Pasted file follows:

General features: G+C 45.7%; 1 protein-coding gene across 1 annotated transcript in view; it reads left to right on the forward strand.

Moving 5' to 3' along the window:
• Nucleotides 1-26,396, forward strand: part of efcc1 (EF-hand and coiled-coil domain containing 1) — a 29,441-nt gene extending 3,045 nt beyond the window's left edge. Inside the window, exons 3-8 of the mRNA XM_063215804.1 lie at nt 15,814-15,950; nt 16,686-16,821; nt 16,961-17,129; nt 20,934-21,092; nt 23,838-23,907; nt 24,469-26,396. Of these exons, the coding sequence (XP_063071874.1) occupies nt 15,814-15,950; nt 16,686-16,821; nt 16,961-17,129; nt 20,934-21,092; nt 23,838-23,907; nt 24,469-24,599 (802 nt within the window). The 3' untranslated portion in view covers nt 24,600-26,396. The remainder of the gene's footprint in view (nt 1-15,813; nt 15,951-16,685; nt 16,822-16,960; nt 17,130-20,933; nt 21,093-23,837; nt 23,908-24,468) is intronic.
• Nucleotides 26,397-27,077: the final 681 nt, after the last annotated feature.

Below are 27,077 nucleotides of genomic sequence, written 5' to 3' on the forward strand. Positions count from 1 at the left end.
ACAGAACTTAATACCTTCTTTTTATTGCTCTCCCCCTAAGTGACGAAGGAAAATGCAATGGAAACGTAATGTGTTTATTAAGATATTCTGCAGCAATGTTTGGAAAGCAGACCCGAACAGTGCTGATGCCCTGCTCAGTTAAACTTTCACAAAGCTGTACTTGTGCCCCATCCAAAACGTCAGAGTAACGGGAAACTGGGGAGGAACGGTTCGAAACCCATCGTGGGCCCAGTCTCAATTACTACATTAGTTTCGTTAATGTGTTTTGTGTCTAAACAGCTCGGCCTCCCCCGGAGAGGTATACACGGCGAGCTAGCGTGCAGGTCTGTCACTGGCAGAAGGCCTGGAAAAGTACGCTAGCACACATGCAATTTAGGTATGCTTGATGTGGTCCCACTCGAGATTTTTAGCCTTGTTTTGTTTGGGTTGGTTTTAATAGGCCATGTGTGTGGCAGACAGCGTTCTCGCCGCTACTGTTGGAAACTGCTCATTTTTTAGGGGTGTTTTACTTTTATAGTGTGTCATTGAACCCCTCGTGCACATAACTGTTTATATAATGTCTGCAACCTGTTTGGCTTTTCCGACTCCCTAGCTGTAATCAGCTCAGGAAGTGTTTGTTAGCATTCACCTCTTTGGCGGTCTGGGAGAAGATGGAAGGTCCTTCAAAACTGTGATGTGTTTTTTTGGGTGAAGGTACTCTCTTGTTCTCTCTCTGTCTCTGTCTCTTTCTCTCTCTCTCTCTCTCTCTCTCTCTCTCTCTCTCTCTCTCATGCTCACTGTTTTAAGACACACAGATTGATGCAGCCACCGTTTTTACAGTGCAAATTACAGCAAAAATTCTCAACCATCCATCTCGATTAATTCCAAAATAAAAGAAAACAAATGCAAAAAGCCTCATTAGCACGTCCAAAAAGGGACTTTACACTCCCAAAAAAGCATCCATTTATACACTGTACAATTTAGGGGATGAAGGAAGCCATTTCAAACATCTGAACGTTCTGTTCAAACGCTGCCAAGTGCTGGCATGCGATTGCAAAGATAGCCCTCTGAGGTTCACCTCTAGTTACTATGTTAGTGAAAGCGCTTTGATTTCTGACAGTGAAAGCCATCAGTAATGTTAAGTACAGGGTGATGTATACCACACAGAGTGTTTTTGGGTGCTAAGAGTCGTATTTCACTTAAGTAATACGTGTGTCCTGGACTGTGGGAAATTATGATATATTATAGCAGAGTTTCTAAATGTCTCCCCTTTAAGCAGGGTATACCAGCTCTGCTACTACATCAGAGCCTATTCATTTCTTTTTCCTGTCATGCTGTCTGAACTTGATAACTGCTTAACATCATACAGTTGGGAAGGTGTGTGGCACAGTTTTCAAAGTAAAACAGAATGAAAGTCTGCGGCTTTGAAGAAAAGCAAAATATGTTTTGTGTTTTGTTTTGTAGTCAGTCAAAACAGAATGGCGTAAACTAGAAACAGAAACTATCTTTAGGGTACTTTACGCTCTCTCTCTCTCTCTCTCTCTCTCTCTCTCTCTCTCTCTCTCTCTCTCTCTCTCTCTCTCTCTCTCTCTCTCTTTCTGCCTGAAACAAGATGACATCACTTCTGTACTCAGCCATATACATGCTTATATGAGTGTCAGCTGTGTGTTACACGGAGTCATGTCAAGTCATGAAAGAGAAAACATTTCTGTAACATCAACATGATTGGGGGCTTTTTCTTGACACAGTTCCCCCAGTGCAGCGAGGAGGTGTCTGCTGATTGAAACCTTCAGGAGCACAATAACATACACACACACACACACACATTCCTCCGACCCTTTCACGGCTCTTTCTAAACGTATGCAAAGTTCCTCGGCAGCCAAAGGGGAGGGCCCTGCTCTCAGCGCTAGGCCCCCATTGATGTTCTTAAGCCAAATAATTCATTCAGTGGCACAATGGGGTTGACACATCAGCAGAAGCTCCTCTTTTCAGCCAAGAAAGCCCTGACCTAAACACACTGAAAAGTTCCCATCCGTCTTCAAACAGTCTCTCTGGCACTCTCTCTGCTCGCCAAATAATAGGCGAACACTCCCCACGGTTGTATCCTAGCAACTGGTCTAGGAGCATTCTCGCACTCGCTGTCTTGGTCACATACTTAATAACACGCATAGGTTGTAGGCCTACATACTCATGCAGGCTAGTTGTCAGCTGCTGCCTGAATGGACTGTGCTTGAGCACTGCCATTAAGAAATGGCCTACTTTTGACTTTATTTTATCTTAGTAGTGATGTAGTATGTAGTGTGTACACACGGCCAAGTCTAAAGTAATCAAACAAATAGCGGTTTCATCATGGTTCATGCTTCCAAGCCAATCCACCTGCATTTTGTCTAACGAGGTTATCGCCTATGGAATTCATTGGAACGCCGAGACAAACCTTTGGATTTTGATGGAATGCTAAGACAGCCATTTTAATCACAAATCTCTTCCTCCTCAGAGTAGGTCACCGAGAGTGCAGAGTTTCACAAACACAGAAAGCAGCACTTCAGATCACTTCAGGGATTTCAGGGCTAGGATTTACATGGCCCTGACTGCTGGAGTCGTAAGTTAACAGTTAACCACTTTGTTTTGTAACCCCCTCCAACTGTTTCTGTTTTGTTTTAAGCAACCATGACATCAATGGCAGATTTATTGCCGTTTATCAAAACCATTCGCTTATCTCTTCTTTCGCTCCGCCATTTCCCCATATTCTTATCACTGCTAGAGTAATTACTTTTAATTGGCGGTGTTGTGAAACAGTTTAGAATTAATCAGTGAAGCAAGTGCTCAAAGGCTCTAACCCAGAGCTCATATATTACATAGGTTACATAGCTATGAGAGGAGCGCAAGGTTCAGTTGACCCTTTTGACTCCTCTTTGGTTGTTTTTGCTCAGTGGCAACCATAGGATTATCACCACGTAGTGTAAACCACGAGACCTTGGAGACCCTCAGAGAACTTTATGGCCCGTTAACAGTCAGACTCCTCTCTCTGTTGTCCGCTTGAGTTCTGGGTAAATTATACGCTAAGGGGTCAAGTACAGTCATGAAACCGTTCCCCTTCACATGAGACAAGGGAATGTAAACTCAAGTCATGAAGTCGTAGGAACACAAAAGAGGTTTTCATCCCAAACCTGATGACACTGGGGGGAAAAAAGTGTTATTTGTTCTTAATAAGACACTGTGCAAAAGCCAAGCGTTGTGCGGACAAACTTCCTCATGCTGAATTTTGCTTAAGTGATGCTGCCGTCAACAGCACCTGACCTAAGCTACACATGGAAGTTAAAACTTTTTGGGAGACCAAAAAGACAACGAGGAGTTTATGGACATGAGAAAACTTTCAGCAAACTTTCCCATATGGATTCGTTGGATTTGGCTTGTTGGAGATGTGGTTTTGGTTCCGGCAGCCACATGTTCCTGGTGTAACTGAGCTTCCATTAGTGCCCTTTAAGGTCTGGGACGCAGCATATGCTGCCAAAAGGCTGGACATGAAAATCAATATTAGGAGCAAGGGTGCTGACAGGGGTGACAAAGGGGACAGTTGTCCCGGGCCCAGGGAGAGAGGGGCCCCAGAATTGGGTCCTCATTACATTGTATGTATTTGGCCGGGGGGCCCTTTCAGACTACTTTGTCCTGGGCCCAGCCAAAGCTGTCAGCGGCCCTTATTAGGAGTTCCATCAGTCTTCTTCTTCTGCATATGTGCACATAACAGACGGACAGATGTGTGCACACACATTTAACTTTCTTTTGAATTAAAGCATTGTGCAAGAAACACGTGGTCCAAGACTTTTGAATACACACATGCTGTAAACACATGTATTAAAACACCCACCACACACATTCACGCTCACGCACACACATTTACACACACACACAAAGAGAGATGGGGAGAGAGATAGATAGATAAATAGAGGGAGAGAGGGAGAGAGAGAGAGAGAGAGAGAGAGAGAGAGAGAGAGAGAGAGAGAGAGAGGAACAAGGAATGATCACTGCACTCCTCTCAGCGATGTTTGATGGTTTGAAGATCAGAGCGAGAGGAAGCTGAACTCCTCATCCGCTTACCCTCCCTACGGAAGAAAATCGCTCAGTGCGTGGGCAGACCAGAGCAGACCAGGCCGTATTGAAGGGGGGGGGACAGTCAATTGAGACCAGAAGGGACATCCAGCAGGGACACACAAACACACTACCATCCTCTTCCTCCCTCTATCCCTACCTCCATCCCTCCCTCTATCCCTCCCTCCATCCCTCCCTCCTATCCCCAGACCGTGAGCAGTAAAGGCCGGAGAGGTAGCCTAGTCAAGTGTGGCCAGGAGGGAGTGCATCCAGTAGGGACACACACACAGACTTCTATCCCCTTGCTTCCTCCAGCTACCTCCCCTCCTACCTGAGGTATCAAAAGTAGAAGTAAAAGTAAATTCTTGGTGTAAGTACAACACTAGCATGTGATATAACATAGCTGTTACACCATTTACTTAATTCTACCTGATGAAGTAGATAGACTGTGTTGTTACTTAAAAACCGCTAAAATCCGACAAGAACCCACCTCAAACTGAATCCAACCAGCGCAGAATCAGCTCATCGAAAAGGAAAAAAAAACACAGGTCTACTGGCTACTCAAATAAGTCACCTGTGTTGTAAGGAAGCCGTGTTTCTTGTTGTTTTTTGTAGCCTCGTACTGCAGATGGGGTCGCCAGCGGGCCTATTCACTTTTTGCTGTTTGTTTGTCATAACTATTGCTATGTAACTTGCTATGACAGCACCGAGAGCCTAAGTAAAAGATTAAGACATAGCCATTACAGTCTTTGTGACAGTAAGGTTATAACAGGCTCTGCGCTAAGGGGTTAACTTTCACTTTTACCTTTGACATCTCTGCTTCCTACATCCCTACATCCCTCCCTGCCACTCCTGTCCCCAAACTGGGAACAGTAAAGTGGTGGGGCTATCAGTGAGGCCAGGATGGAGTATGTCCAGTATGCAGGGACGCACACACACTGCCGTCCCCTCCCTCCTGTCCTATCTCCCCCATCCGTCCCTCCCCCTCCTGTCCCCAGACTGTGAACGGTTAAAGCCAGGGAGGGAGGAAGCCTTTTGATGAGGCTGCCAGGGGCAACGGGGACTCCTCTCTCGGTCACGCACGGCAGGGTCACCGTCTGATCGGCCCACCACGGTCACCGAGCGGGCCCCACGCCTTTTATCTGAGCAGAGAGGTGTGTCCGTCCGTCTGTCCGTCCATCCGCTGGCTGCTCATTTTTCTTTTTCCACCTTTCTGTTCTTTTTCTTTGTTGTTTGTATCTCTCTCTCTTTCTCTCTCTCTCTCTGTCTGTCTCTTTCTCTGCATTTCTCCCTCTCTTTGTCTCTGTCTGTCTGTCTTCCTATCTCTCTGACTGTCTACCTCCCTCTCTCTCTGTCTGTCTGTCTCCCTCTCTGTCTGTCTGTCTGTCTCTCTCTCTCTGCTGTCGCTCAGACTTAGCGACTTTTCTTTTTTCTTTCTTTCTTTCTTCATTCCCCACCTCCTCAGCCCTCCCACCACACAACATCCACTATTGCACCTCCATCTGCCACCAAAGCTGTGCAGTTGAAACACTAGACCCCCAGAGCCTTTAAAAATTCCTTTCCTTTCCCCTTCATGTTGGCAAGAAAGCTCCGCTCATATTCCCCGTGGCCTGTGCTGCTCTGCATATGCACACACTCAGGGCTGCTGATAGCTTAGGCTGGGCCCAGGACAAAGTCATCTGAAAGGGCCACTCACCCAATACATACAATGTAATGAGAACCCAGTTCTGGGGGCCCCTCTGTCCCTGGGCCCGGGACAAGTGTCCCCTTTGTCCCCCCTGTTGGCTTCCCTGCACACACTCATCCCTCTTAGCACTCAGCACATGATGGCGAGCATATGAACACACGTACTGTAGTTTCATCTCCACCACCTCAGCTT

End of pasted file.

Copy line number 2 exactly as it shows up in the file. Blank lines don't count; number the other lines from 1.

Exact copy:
Moving 5' to 3' along the window: